In short, this seems like a good fit. And it may not be the first time Kupchak and Co. decided as much.
Back in Feb. 2013, CBSSports.com's Ken Berger reported that "preliminary trade discussions" between the Lakers and Boston Celtics were focused on the potential exchange of Rondo and center Dwight Howard. Berger noted that the deal hadn't "gained any traction," but it's an indication that the Lakers brass has at least contemplated what Rondo might look like in purple and gold.
Now that Los Angeles wouldn't have to forfeit any assets (other than cap space) in order to land Rondo, acquiring the point guard at this point becomes more of a recruitment issue.
The biggest question about Rondo's fit in Los Angeles may be whether he wants to be there in the first place.
While the organization appears to be caught up in some kind of quasi-rebuild, this is still the Lakers we're talking about. As CBSSports.com's Matt Moore put it, "They could sell Rondo on being a huge part of the franchise going forward, and the LA lifestyle is always a draw for players."
Rondo will have to weigh that allure against the comfort of remaining in Boston—or perhaps more credible chances of winning a title elsewhere. He seems reasonably content to finish his career with the Celtics.
And the Lakers may again be lottery bound. There's no guarantee Rondo will have any interest in trying to fix that, not with would-be cohort Bryant turning 37 next summer.
But Kupchak has to try.
ESPN Insider's Chris Broussard (subscription required) reported in January that Rondo was "not looking to get out of Boston," but was still, "looking forward to becoming an unrestricted free agent for the first time in his career in the summer of 2015."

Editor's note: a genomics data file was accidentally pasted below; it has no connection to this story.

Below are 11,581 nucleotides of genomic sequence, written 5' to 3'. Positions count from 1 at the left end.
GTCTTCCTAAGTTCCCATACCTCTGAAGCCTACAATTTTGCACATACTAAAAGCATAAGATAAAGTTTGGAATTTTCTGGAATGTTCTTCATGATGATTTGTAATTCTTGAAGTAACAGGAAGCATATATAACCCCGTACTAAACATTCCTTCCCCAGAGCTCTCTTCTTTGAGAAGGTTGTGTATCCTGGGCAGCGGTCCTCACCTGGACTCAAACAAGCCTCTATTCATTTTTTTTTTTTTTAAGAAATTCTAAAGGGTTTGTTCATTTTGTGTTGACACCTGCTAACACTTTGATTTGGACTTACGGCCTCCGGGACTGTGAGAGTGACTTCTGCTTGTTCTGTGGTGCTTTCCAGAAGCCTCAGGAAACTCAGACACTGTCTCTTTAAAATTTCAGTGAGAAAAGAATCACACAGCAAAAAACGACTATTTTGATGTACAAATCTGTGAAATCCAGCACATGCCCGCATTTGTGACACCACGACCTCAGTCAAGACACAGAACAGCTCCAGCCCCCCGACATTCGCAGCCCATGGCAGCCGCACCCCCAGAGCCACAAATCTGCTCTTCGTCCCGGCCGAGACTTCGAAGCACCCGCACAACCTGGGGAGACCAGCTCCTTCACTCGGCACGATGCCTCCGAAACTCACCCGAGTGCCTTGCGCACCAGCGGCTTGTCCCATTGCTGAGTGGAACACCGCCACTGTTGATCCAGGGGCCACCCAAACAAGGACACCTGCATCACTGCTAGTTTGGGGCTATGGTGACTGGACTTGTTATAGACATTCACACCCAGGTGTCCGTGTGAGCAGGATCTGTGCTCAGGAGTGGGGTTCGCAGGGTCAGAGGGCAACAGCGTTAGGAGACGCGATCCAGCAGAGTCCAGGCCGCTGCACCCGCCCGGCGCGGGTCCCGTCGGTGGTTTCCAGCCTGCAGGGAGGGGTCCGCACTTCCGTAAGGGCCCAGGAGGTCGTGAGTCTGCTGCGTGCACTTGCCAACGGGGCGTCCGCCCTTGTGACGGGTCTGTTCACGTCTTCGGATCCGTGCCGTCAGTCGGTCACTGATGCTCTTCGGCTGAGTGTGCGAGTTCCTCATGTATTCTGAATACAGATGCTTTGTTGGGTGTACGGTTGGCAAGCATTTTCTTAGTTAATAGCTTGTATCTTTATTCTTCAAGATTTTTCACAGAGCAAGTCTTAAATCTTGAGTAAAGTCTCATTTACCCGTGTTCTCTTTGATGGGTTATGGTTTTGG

So yes, this could happen.
If the opportunity for Los Angeles to sign Rondo presents itself, it may be as close to a no-brainer as one gets in the free-agent business, especially if the bottom line is restoring the franchise to title contention while Kobe's still kicking. Bryant has one year remaining on his contract after this season. From there, there's no telling exactly how much longer he'll play.
As long as he does, Rondo would make for a capable sidekick.
Who else is going to run this offense? Who's better-suited to serving as a bridge to the post-Bryant era, assuring the franchise a cornerstone who could recruit future talent and build another generation of contenders?
Word of L.A.'s interest in Rondo comes at an appropriate time.
Bryant is coming off a game in which he scored 39 points and still lost. A game in which it took him 37 shots to get there. It's a symptom of this team's woeful lack of playmakers and its sluggish transition to a new system under Scott. Bryant can create his own shots, so it's only natural he take some of them.
Someone like Rondo could help change that, easing the load Bryant bears and making more of a supporting cast that needs a little help getting started.
It's far too soon to say whether such an arrangement would translate into a championship, but this much is certain: The Lakers probably aren't going far without a significant upgrade at the point guard spot.
It might not happen. And it might carry some risks.
As NBCSports.com's Kurt Helin speculates, "Kobe and Rondo? What could go wrong with those egos in the same room?"
On the other hand, Rondo may be precisely the kind of hard-nosed competitor who can take up Bryant's tradition. Maybe they'd understand one another. Maybe they could build a culture that outlasts Bryant himself.
Maybes, yes—but a chance Los Angeles has to take.